Colloid-Predominant Lesions

Chapter
Part of the Essentials in Cytopathology book series (EICP, volume 8)

Abstract

The term goiter refers to any enlargement of the thyroid gland. However, most goiters are caused by a nonneoplastic, dynamic process in which there is hyperplasia and regression of the follicular epithelium and accumulation of colloid within the enlarged follicles. Grossly, this can lead to the development of multiple nodules of varying sizes within the gland, termed multinodular goiter. Often the largest or dominant nodule is the target of the fine needle aspiration (FNA). Iodine deficiency is a major cause of multinodular goiter in some countries; however, in geographic areas where dietary iodine is sufficient, the etiology of multinodular goiter is unknown. It may involve abnormalities in thyroid hormone production and variable sensitivity of follicular cells to thyroid-stimulating hormone (TSH). For unclear reasons, multinodular goiters are more common in women and increase with age.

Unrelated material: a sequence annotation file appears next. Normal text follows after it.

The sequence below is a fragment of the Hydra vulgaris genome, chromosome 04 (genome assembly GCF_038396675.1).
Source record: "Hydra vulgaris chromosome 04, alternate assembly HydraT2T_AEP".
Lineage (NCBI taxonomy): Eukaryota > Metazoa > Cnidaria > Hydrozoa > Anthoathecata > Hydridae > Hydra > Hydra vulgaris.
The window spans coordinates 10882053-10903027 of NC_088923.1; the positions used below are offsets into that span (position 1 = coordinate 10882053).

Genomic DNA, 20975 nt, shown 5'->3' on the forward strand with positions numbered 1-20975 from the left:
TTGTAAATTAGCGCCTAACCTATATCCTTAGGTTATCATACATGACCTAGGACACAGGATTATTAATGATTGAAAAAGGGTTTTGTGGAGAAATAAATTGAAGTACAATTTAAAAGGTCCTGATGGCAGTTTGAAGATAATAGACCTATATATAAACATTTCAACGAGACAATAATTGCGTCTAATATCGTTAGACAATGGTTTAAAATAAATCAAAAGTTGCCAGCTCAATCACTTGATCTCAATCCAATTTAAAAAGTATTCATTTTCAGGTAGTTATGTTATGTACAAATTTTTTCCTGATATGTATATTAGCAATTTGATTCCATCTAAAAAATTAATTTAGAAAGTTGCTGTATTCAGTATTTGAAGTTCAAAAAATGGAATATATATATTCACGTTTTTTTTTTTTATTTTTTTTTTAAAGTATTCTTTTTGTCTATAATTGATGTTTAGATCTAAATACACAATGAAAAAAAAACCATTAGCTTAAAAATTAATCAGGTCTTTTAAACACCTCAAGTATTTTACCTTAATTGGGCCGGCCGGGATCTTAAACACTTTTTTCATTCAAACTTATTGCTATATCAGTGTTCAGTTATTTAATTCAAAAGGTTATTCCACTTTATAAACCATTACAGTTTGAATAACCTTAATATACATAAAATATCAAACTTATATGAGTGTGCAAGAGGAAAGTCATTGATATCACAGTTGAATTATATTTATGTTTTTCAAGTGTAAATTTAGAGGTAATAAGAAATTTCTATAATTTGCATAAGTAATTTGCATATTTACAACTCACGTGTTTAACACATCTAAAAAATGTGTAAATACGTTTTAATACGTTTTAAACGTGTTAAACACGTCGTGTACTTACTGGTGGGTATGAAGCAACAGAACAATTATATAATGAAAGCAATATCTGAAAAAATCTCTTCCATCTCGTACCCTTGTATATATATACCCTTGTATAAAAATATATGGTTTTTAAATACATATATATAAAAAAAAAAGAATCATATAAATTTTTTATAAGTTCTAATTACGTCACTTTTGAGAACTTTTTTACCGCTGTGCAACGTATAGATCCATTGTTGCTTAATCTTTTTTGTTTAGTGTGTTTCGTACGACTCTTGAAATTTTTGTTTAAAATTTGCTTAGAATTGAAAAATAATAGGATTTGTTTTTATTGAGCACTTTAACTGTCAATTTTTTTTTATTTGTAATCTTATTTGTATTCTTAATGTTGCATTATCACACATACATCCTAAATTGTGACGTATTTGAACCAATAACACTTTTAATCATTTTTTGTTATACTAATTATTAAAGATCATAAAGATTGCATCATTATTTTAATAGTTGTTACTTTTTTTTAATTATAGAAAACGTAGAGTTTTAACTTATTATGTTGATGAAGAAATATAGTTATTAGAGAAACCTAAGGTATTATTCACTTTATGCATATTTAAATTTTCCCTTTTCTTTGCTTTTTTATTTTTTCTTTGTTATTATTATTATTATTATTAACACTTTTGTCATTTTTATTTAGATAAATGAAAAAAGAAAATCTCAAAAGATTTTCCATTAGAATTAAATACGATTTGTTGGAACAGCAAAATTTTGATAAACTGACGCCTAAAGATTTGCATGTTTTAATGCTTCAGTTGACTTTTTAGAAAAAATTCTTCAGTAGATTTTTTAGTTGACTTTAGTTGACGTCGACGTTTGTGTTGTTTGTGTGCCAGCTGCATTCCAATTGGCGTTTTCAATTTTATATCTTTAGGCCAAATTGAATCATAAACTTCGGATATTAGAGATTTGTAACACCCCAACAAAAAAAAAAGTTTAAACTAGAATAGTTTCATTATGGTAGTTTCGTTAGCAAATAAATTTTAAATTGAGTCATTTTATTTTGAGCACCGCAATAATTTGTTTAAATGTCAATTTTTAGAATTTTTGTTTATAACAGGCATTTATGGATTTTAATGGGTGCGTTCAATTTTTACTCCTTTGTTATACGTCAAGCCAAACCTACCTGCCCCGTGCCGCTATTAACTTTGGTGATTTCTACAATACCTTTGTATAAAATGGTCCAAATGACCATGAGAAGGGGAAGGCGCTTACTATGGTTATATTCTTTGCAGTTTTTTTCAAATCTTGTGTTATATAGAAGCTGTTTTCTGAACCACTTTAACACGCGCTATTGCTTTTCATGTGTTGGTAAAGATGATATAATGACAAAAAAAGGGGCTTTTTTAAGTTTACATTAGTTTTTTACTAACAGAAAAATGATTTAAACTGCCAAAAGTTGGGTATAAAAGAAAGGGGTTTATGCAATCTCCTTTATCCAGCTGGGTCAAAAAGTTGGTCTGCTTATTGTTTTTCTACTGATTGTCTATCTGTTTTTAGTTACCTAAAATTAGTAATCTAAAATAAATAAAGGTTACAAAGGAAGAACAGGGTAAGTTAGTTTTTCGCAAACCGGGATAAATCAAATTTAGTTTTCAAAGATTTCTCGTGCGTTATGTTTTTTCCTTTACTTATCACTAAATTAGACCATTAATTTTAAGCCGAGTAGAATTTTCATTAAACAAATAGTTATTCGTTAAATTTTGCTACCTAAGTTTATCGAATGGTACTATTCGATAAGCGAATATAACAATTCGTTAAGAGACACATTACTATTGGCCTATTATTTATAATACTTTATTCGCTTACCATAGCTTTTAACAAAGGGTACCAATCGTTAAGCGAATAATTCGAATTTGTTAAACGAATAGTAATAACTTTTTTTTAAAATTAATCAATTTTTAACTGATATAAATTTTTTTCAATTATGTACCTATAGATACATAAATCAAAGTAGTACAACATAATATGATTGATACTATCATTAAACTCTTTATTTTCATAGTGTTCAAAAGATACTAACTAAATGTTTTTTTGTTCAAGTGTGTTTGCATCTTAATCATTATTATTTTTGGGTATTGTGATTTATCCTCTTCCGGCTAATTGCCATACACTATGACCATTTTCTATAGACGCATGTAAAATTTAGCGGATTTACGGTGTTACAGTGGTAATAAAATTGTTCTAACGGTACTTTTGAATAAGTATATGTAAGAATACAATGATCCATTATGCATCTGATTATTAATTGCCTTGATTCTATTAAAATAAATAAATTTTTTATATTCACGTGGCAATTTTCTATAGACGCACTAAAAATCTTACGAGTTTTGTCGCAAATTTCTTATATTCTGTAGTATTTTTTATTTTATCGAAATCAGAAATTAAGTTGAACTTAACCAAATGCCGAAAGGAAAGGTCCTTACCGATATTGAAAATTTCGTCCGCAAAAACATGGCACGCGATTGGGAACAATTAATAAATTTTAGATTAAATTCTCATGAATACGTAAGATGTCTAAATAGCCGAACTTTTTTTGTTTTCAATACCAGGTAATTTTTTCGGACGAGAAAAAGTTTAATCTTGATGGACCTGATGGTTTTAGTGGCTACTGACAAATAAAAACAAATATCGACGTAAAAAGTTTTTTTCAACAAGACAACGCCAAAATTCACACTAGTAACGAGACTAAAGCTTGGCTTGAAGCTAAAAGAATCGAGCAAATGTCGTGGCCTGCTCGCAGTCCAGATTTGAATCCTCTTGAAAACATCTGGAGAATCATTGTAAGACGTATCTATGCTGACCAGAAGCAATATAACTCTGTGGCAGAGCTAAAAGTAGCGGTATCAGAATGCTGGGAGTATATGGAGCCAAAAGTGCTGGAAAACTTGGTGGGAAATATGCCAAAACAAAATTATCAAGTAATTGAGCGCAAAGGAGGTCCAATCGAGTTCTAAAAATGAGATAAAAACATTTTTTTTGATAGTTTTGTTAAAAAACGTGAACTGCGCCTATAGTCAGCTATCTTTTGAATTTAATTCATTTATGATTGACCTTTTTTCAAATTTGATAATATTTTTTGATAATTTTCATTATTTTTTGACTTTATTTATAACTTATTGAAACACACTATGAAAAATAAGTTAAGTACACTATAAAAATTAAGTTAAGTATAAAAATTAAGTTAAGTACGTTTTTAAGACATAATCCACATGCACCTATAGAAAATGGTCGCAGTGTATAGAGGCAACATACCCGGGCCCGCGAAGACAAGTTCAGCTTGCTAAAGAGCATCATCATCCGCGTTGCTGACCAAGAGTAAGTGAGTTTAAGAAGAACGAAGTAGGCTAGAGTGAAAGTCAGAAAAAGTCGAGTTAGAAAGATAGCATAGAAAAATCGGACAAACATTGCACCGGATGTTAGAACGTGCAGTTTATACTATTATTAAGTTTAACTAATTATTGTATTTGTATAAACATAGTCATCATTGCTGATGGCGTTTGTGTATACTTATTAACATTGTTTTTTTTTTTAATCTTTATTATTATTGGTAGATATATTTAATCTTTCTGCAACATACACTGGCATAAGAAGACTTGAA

Suggested Reading

  1. Harach HR, Zusman SB, Saravia-Day E. Nodular goiter: a histocytological study with some emphasis on pitfalls of fine-needle aspiration cytology. Diagn Cytopathol 1992;8:409–419.PubMedCrossRefGoogle Scholar
  2. Tulecke MA, Wang HH. ThinPrep for cytologic evaluation of follicular thyroid lesions: correlation with histologic findings. Diagn Cytopathol 2004;30(1):7–13.PubMedCrossRefGoogle Scholar

Copyright information

© Springer Science+Business Media, LLC 2010

Authors and Affiliations

  1. 1.Department of PathologyThe Johns Hopkins Medical InstitutionsBaltimoreUSA
  2. 2.Department of Pathology Harvard Medical SchoolMassachusetts General HospitalBostonUSA

Personalised recommendations